We liked Jim Black's first novel, River Season, so much that we'd have been happy to hear about any new book he'd written. But we were especially happy that he chose to return to the same characters and the town of Archer City, TX for his follow up. The boys--Jim, Gary and Charles--are a couple years older now and more concerned with girls and such than they used to be, but they're still up to plotting elaborate hijinx and the sorts of youthful male bonding that placed the first so squarely in the tradition of Dandelion Wine. Both the romantic travails and the pranks provide some laugh out loud moments and the relationships are enjoyable and even moving at times.
This entry does lack the gravity that the Sam character provided last time around, the older black man who befriended the boys and taught them some important lessons. But the story acquires depth later on as we get to see how this idyll represents a time i life many of us will be familiar with, of last years with fast friends who we'll have trouble staying close to as life sends us on separate ways.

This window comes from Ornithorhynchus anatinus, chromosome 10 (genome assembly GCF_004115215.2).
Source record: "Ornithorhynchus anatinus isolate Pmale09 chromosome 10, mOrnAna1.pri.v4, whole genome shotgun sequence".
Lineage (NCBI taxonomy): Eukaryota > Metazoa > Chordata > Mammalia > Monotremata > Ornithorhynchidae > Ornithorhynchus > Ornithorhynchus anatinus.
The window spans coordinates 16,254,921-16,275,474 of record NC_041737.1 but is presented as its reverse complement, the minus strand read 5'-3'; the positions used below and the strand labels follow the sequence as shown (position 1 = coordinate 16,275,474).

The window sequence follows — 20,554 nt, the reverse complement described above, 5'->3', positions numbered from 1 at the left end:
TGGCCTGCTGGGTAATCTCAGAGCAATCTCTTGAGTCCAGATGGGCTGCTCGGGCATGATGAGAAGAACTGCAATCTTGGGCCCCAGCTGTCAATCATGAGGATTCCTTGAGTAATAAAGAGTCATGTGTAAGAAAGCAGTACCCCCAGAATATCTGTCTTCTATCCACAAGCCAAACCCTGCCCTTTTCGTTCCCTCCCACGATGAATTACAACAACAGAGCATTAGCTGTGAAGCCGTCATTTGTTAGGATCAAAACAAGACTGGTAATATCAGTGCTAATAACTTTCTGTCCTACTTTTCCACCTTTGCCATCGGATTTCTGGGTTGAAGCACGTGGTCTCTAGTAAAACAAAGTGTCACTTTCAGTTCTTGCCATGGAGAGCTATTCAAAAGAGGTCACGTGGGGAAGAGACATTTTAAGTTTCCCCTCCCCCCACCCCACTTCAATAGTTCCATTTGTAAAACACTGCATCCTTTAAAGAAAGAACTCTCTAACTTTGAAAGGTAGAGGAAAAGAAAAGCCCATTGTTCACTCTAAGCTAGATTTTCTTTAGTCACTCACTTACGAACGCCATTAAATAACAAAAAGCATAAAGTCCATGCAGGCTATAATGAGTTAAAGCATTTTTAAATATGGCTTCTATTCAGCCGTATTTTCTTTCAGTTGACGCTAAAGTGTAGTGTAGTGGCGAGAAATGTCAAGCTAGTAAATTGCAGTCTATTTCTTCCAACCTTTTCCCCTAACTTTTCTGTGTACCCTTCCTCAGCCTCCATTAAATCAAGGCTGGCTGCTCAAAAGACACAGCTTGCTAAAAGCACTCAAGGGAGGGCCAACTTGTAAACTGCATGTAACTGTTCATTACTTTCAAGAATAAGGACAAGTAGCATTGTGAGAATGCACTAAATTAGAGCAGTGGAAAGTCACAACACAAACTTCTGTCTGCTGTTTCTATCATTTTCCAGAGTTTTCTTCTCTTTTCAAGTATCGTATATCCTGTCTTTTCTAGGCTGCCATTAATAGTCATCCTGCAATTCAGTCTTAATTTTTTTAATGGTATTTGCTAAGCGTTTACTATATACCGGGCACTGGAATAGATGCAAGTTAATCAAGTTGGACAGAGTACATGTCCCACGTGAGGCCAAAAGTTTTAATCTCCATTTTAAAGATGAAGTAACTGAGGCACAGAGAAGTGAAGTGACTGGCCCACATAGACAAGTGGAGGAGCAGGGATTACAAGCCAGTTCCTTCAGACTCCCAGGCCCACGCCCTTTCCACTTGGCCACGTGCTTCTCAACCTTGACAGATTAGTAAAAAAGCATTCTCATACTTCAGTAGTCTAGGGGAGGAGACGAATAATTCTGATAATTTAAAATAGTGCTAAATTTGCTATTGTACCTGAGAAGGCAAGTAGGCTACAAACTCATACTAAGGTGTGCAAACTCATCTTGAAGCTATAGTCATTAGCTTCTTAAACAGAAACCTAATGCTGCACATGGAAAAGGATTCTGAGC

I remember after my last year in High School I opted not to go to Camp Sankaty Head so I could caddy with my two best friends. But then we had fairly minimal contact through college and for several years after. I was fortunate enough to grow close to them again later on in life and Jim Black (or the Jim Black character in the book at any rate) seems to have done the same. There's something peculiarly satisfying in such a roman a clef that manages to strike home in this way, something reassuring about the universality of the particular. It's a fine book and a worthy sequel to its even better predecessor.
Copyright 1998-2015 Orrin Judd